Folklife Festival

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Having grown up in the Washington D.C. area is wonderful.  I know that many people think that of the area they are brought up in, but DC is an experience that I am not sure others would understand.  You may be able to tell me if there are other cities that offer an upbringing where there are so many free museums and events to attend, not to mention getting to meet and know people from different nationalities.  The free museums make up the  Smithsonian.  Events are many but I want to share with you an event I had never been to before even though it has been happening for many years.  The event is the Smithsonian’s Folklife Festival.  A friend had placed some pictures on line of him and his family attending the event and they looked like they were having so much fun I wanted to look into it.  When I went to the web site I found that the Wales exhibit had cooking shows!  I went down to the Mall with my family on Wednesday of this past week.  I walked straight to the tent that would have the cooking.  The first show had already started.  It was on Baking by chef Angela Gray.  She baked a savory and a sweet.  The sweet was a Rhubarb, strawberry and Caerphilly Crumble (scroll down for Angela’s receipt).  It smelled wonderful.  A couple of things that I learned from her one is that our butter here in America is a lighter butter then what the Welsh have on their tables.  That was such a helpful thing because I don’t know how many times I have made a receipts from England that turn out so dry I thought I had overworked the batter, now I know to add more butter.  The second, although, not as much of a surprise to me but she mentioned that the honey she used is much thicker then what she was given to use in the show.  I had noticed that some honeys I have purchased have had not only the difference in flavour but the consistency has always varied.   Her savory was an oggy made two different ways.  Although it is a pasty made in Cornwall, hers differed in that it did not use chunks but chopped up and variation in the vegetables used.  I wish I had written it down but I thought it was in the receipt book that she and the other chefs had collaborated in.  Alas, it wasn’t in it and I can not find it on the Internet.  But she did show two ways that her family serves it.  The first uses a lighter paste that is fried once stuffed with the filling and the second was the traditional way of the paste stuffed and folded in half then baked.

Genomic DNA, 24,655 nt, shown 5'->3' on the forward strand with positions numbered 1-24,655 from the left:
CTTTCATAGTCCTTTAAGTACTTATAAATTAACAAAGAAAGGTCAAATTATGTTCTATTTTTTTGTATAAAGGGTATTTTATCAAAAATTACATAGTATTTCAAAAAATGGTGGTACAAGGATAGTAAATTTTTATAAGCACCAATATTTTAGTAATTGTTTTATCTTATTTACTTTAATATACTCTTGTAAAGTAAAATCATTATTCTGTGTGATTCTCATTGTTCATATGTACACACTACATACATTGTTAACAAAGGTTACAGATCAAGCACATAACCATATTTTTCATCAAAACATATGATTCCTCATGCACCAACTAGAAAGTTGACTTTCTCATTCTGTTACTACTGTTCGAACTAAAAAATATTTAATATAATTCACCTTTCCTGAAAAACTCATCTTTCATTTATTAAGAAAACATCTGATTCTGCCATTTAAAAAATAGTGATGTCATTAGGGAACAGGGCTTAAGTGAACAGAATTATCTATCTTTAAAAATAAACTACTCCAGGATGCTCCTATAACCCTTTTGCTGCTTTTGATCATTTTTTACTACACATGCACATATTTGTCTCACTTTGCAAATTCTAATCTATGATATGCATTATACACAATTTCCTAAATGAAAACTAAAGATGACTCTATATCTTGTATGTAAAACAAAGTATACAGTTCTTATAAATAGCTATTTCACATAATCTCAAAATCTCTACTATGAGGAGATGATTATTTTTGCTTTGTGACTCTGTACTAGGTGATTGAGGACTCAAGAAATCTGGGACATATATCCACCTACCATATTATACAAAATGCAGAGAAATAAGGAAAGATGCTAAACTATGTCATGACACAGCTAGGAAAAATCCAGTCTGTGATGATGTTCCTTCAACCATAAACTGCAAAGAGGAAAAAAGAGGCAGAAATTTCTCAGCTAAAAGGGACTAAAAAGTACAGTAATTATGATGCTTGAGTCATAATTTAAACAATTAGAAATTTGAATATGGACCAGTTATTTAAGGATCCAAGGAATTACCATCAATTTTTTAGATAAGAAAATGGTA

The second chef, Hazel Thomas, made two traditional foods in Wales; Cawl and Pice ar y maen (Welsh Cakes). I sat mesmerized that I cooked Cawl without even knowing it.  I had taken the left over lamb from Sunday’s cooking and added it to a pot of carrots, parsnips, potatoes, and cabbage with broth.  Mine only differed from Hazel’s in that I had added the left over peas…I mean I had to use it up didn’t I.  After her demonstration I talked to her and told what I had just done the night before without realizing I had made Cawl.  She laughed and said that probably every nation makes it.  Both she and Angela were a joy to watch.  But the next chef was so different…